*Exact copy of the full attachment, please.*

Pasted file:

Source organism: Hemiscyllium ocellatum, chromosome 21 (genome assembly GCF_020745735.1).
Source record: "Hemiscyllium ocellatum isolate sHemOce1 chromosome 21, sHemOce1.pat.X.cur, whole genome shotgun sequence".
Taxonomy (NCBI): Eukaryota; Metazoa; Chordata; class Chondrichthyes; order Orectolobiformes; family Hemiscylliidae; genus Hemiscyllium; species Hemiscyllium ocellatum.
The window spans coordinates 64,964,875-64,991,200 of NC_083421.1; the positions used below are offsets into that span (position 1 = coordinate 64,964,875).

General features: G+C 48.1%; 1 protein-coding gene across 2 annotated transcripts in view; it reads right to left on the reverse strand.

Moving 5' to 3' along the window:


Source organism: Hemiscyllium ocellatum, chromosome 21 (genome assembly GCF_020745735.1).
Source record: "Hemiscyllium ocellatum isolate sHemOce1 chromosome 21, sHemOce1.pat.X.cur, whole genome shotgun sequence".
Taxonomy (NCBI): Eukaryota; Metazoa; Chordata; class Chondrichthyes; order Orectolobiformes; family Hemiscylliidae; genus Hemiscyllium; species Hemiscyllium ocellatum.
The window spans coordinates 64,964,875-64,991,200 of NC_083421.1; the positions used below are offsets into that span (position 1 = coordinate 64,964,875).

General features: G+C 48.1%; 1 protein-coding gene across 2 annotated transcripts in view; it reads right to left on the reverse strand.

Moving 5' to 3' along the window: